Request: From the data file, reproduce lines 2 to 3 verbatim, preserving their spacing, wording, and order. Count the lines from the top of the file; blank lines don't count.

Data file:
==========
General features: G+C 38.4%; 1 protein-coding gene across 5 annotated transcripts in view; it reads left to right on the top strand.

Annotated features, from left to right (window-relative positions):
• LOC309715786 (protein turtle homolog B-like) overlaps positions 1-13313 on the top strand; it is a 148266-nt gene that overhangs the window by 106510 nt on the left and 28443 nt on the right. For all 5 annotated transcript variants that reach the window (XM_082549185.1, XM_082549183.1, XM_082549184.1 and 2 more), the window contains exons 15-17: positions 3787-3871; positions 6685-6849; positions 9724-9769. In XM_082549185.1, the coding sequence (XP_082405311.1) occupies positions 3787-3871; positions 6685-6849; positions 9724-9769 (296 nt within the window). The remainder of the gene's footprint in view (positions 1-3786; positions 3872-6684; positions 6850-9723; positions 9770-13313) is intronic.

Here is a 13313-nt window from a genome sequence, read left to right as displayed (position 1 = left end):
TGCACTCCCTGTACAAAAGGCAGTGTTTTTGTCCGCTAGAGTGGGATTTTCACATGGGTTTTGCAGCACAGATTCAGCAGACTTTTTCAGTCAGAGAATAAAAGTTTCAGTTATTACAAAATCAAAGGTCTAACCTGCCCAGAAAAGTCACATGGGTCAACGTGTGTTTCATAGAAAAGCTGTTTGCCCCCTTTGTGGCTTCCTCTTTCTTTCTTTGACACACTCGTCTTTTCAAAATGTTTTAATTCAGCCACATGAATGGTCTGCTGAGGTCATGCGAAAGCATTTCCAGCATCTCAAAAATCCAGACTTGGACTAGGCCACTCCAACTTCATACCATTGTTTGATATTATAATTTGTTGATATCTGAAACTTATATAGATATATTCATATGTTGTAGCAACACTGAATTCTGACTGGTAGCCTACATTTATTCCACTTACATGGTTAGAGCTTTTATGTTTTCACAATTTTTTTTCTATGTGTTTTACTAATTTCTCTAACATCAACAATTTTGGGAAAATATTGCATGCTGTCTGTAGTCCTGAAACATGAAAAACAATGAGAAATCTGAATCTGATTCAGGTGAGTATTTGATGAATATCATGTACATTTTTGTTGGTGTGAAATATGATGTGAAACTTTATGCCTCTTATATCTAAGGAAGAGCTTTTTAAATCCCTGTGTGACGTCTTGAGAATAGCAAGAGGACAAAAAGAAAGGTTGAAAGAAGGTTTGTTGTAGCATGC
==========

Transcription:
Annotated features, from left to right (window-relative positions):
• LOC309715786 (protein turtle homolog B-like) overlaps positions 1-13313 on the top strand; it is a 148266-nt gene that overhangs the window by 106510 nt on the left and 28443 nt on the right. For all 5 annotated transcript variants that reach the window (XM_082549185.1, XM_082549183.1, XM_082549184.1 and 2 more), the window contains exons 15-17: positions 3787-3871; positions 6685-6849; positions 9724-9769. In XM_082549185.1, the coding sequence (XP_082405311.1) occupies positions 3787-3871; positions 6685-6849; positions 9724-9769 (296 nt within the window). The remainder of the gene's footprint in view (positions 1-3786; positions 3872-6684; positions 6850-9723; positions 9770-13313) is intronic.